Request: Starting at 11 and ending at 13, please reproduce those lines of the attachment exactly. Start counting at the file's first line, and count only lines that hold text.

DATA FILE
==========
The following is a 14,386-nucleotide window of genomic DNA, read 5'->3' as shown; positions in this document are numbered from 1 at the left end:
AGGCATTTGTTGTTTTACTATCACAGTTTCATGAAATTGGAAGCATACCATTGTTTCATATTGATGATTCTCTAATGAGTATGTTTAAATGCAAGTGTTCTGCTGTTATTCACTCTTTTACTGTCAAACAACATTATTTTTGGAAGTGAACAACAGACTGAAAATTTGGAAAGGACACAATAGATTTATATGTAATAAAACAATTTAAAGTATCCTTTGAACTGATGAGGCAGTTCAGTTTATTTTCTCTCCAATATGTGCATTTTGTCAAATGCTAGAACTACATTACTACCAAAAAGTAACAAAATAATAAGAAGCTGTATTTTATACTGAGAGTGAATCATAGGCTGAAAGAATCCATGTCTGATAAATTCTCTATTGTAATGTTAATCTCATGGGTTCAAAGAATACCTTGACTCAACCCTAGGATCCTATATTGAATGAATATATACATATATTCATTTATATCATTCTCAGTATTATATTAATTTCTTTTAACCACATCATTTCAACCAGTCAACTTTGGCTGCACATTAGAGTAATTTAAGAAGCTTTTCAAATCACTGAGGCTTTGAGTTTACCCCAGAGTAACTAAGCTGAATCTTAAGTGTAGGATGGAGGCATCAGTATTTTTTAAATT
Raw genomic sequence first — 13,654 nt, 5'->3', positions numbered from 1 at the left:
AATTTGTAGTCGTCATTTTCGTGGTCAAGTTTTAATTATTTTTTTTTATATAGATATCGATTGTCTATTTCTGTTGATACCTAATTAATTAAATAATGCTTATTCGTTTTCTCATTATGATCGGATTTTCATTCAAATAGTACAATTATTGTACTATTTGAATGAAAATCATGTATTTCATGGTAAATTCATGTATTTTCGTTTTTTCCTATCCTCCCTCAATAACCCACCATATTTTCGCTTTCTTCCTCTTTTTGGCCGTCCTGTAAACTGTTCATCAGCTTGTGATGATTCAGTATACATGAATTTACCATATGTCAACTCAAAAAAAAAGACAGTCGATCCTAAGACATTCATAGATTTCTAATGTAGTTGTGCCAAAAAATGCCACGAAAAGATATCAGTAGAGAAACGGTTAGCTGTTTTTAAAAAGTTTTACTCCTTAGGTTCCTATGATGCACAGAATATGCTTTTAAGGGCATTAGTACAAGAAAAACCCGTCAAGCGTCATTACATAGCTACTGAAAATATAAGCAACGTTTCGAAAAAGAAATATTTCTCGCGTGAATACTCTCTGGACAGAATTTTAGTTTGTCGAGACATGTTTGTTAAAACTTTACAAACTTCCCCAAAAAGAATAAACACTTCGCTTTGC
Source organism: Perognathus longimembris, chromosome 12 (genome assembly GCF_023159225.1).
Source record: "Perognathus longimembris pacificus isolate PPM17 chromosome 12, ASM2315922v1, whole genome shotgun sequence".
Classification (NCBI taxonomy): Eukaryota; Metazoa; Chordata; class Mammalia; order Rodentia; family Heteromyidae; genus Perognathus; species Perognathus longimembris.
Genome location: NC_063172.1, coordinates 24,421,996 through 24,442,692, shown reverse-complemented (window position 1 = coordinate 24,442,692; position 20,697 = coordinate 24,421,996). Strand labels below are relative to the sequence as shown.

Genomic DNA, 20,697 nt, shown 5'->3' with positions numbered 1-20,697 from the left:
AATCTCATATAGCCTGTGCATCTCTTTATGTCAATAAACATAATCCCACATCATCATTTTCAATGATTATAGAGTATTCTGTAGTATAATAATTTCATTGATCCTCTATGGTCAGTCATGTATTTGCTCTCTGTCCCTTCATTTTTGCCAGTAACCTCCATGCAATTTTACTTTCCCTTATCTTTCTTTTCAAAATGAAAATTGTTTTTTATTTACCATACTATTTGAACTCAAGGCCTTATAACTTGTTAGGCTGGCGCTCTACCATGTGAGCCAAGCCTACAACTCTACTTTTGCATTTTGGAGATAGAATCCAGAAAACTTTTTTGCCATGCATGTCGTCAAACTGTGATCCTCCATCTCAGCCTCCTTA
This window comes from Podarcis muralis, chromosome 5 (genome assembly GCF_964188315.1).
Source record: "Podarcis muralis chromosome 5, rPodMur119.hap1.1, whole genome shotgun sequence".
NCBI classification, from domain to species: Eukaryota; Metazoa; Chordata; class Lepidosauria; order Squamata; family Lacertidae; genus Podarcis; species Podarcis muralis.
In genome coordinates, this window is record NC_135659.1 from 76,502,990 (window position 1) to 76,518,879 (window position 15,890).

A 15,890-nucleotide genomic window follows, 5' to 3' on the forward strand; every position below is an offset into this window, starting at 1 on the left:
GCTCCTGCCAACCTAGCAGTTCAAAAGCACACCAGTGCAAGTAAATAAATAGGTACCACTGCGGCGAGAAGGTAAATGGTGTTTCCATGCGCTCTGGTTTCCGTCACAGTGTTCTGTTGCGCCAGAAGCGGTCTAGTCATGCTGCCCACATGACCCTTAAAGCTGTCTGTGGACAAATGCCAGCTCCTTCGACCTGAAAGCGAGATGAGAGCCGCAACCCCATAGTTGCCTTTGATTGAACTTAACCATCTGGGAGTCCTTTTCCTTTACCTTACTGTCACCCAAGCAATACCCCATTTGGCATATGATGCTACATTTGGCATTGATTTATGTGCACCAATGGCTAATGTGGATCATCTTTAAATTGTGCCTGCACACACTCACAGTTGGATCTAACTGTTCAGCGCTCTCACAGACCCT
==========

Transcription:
This window comes from Podarcis muralis, chromosome 5 (genome assembly GCF_964188315.1).
Source record: "Podarcis muralis chromosome 5, rPodMur119.hap1.1, whole genome shotgun sequence".
NCBI classification, from domain to species: Eukaryota; Metazoa; Chordata; class Lepidosauria; order Squamata; family Lacertidae; genus Podarcis; species Podarcis muralis.